(Source: Official DKV site — also an “interactive” Flash-based version of the same map, and an SVG download if you want to open it up in Illustrator for some laughs)
This is an aerial view of surface public transport routes in Budapest, Hungary – the idea came from the work of Taylor Gibson posted on transitmaps.tumblr.com.
Following the general convention in Budapest, bus lines are blue, trams are yellow, trolleys are red, and suburban railways are shown in green. As for the direction of the image, the Danube flows approximately from the north (upper right corner) to the south (lower left corner). Elevation is shown with a vertical distortion factor of 2.0.
There are a few notable elements in the picture. First, there are three tram lines that go up the hills in the upper left corner – the middle one is actually a cog-wheel railway, now classified as a tram by BKK, the operator. Second, the two suburban railway lines going southward are not connected: there is about only 500 meter between the two, and while the connection has been planned for many years, there is no timeframe set for the completion. Third, notice that trolleybuses are only running on the Pest side of the city. While there used to be a line in Buda, it was destroyed in the second world war. New lines in Pest were opened in late forties and early fifities, then more were added in the 70’s and 80’s, mostly replacing old tram lines which ran in the narrow streets of Pest.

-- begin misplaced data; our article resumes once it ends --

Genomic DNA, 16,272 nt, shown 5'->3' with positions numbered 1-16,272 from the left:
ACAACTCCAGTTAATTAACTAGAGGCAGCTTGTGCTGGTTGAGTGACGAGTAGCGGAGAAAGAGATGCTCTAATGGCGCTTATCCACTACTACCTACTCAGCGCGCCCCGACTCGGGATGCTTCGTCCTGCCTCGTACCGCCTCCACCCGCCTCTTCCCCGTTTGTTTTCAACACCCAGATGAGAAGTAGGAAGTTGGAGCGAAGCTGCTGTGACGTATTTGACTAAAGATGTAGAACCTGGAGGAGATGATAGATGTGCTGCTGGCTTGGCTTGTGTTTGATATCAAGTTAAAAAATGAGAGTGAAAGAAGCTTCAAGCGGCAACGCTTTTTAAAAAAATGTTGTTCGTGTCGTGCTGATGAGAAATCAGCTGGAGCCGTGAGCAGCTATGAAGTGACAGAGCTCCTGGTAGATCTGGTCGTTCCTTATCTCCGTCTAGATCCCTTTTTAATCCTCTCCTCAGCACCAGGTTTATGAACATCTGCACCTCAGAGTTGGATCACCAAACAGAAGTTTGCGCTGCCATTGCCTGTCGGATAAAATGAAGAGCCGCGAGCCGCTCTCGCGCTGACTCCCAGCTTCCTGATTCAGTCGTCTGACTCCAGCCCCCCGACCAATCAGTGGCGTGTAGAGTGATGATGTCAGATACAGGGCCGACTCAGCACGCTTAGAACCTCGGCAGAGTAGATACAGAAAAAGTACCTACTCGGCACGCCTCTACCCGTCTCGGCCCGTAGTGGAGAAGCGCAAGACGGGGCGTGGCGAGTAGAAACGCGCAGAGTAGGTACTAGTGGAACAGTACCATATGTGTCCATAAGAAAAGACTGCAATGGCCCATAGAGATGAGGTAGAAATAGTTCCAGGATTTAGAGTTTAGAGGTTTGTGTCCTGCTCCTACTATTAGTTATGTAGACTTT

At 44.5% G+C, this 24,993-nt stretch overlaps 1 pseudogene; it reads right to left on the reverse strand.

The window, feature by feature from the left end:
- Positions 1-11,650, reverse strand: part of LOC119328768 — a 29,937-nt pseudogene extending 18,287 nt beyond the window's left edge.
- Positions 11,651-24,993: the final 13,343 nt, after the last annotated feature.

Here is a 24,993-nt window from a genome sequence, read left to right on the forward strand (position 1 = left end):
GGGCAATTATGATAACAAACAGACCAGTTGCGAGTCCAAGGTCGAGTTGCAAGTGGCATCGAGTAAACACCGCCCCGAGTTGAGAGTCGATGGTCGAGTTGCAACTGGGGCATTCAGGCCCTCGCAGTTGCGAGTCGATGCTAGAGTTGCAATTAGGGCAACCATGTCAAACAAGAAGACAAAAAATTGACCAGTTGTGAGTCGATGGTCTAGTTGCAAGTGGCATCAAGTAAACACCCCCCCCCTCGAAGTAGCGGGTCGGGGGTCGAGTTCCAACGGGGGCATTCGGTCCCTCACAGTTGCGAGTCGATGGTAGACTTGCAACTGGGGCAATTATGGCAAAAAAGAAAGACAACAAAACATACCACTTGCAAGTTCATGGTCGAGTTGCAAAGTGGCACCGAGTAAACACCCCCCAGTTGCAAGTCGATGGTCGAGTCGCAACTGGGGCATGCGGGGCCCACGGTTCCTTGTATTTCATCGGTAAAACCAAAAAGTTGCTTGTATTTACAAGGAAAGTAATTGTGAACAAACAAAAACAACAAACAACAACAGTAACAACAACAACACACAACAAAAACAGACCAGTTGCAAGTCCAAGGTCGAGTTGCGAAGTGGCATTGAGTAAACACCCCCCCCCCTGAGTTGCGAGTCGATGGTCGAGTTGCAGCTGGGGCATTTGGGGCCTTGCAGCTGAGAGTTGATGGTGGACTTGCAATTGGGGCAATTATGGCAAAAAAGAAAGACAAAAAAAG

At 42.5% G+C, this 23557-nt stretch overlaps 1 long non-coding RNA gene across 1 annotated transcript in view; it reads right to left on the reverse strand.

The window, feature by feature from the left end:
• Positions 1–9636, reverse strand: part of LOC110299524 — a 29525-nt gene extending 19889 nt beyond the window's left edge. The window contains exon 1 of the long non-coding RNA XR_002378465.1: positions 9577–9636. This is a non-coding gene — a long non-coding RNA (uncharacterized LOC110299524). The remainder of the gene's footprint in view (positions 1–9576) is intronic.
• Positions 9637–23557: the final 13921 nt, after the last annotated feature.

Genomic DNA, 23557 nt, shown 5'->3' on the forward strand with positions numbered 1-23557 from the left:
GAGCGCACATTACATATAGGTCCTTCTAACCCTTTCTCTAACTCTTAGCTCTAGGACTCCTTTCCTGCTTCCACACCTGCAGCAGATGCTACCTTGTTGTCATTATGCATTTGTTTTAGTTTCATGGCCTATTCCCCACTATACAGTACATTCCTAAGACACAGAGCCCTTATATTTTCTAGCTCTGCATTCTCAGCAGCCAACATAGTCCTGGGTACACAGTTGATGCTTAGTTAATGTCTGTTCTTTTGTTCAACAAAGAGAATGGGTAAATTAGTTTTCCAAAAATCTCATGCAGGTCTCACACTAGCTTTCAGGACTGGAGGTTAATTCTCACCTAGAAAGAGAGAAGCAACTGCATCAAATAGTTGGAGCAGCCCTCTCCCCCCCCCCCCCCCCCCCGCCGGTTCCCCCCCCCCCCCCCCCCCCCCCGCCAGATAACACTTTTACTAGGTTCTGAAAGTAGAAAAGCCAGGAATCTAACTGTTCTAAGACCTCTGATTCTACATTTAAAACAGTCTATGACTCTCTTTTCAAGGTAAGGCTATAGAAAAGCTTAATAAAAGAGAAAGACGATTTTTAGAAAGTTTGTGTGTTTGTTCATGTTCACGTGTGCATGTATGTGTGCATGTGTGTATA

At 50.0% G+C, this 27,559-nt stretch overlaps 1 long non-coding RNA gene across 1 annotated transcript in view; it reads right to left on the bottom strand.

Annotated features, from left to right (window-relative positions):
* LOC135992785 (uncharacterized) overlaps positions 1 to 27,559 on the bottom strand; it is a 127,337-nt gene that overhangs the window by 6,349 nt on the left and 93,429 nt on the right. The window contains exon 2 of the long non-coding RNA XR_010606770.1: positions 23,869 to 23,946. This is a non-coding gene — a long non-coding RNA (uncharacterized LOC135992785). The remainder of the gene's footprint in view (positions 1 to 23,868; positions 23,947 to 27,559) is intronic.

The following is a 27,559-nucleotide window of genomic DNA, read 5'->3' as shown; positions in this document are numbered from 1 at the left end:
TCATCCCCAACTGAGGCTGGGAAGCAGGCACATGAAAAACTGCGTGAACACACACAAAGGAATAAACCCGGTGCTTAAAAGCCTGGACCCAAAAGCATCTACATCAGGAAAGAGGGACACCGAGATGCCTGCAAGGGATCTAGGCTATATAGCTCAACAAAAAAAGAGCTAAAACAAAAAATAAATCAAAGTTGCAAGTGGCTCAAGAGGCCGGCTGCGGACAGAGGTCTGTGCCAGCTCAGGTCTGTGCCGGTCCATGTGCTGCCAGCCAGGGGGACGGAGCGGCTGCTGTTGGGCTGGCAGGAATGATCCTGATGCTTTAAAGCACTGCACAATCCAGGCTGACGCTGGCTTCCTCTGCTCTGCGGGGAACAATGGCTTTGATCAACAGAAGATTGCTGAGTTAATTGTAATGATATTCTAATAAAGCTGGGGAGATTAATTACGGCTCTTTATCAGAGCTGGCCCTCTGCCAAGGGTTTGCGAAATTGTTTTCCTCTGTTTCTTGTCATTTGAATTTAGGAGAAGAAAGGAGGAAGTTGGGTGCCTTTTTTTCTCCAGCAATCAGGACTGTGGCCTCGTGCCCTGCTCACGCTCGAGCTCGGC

The extensive night bus system of the city is not shown in this image.
Nice work! The radial nature of transit here is immediately evident, and the lack of trolleybuses on the “Buda” side of the river is fascinating.